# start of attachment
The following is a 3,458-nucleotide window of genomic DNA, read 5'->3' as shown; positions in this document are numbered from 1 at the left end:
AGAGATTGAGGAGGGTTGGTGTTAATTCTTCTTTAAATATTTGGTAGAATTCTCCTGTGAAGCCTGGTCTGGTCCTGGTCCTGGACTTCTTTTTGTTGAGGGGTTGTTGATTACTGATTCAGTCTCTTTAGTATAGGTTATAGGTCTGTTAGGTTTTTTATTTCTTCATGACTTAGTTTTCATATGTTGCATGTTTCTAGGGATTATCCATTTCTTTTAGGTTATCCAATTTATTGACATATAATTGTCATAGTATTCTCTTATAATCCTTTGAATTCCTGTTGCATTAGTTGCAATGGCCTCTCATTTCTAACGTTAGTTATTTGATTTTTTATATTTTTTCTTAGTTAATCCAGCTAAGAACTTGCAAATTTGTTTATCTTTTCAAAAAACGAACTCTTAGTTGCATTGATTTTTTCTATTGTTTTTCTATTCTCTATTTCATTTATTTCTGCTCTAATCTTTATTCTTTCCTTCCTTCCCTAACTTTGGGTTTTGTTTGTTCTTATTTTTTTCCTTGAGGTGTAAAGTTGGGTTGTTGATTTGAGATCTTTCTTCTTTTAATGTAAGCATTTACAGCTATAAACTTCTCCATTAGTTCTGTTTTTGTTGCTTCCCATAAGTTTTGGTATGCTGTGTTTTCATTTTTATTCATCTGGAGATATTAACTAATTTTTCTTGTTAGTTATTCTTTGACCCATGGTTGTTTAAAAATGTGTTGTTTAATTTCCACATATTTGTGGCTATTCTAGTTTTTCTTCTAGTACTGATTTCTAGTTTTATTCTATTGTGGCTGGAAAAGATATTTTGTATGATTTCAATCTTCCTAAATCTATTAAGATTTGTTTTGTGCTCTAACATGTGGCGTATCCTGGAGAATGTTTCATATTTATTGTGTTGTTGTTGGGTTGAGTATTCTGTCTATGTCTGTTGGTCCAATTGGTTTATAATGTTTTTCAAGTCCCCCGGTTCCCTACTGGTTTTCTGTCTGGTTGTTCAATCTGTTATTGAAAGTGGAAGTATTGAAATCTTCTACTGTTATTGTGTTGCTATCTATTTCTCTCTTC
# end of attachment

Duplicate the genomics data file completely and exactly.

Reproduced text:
The following is a 3,458-nucleotide window of genomic DNA, read 5'->3' as shown; positions in this document are numbered from 1 at the left end:
AGAGATTGAGGAGGGTTGGTGTTAATTCTTCTTTAAATATTTGGTAGAATTCTCCTGTGAAGCCTGGTCTGGTCCTGGTCCTGGACTTCTTTTTGTTGAGGGGTTGTTGATTACTGATTCAGTCTCTTTAGTATAGGTTATAGGTCTGTTAGGTTTTTTATTTCTTCATGACTTAGTTTTCATATGTTGCATGTTTCTAGGGATTATCCATTTCTTTTAGGTTATCCAATTTATTGACATATAATTGTCATAGTATTCTCTTATAATCCTTTGAATTCCTGTTGCATTAGTTGCAATGGCCTCTCATTTCTAACGTTAGTTATTTGATTTTTTATATTTTTTCTTAGTTAATCCAGCTAAGAACTTGCAAATTTGTTTATCTTTTCAAAAAACGAACTCTTAGTTGCATTGATTTTTTCTATTGTTTTTCTATTCTCTATTTCATTTATTTCTGCTCTAATCTTTATTCTTTCCTTCCTTCCCTAACTTTGGGTTTTGTTTGTTCTTATTTTTTTCCTTGAGGTGTAAAGTTGGGTTGTTGATTTGAGATCTTTCTTCTTTTAATGTAAGCATTTACAGCTATAAACTTCTCCATTAGTTCTGTTTTTGTTGCTTCCCATAAGTTTTGGTATGCTGTGTTTTCATTTTTATTCATCTGGAGATATTAACTAATTTTTCTTGTTAGTTATTCTTTGACCCATGGTTGTTTAAAAATGTGTTGTTTAATTTCCACATATTTGTGGCTATTCTAGTTTTTCTTCTAGTACTGATTTCTAGTTTTATTCTATTGTGGCTGGAAAAGATATTTTGTATGATTTCAATCTTCCTAAATCTATTAAGATTTGTTTTGTGCTCTAACATGTGGCGTATCCTGGAGAATGTTTCATATTTATTGTGTTGTTGTTGGGTTGAGTATTCTGTCTATGTCTGTTGGTCCAATTGGTTTATAATGTTTTTCAAGTCCCCCGGTTCCCTACTGGTTTTCTGTCTGGTTGTTCAATCTGTTATTGAAAGTGGAAGTATTGAAATCTTCTACTGTTATTGTGTTGCTATCTATTTCTCTCTTC